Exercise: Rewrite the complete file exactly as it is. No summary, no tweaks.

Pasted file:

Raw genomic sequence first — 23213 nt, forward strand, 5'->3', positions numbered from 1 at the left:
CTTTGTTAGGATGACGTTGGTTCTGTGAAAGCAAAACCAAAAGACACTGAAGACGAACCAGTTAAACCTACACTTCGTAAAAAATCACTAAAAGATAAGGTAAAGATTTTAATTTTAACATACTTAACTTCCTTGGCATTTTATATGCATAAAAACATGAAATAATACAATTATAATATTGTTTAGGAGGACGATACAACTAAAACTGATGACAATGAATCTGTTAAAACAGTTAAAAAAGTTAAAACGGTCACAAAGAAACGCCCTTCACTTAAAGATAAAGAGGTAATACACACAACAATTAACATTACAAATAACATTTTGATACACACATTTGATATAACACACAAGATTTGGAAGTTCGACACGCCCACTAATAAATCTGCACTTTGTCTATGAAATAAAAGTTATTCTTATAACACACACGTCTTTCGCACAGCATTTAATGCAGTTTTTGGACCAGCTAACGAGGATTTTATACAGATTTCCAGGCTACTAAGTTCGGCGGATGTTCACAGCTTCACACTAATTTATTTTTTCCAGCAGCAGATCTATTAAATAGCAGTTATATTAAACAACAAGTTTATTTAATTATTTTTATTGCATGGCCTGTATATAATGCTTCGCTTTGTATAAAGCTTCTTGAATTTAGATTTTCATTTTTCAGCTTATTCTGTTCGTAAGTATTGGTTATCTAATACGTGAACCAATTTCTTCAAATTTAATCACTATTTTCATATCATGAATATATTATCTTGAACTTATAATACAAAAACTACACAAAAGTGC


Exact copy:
Raw genomic sequence first — 23213 nt, forward strand, 5'->3', positions numbered from 1 at the left:
CTTTGTTAGGATGACGTTGGTTCTGTGAAAGCAAAACCAAAAGACACTGAAGACGAACCAGTTAAACCTACACTTCGTAAAAAATCACTAAAAGATAAGGTAAAGATTTTAATTTTAACATACTTAACTTCCTTGGCATTTTATATGCATAAAAACATGAAATAATACAATTATAATATTGTTTAGGAGGACGATACAACTAAAACTGATGACAATGAATCTGTTAAAACAGTTAAAAAAGTTAAAACGGTCACAAAGAAACGCCCTTCACTTAAAGATAAAGAGGTAATACACACAACAATTAACATTACAAATAACATTTTGATACACACATTTGATATAACACACAAGATTTGGAAGTTCGACACGCCCACTAATAAATCTGCACTTTGTCTATGAAATAAAAGTTATTCTTATAACACACACGTCTTTCGCACAGCATTTAATGCAGTTTTTGGACCAGCTAACGAGGATTTTATACAGATTTCCAGGCTACTAAGTTCGGCGGATGTTCACAGCTTCACACTAATTTATTTTTTCCAGCAGCAGATCTATTAAATAGCAGTTATATTAAACAACAAGTTTATTTAATTATTTTTATTGCATGGCCTGTATATAATGCTTCGCTTTGTATAAAGCTTCTTGAATTTAGATTTTCATTTTTCAGCTTATTCTGTTCGTAAGTATTGGTTATCTAATACGTGAACCAATTTCTTCAAATTTAATCACTATTTTCATATCATGAATATATTATCTTGAACTTATAATACAAAAACTACACAAAAGTGC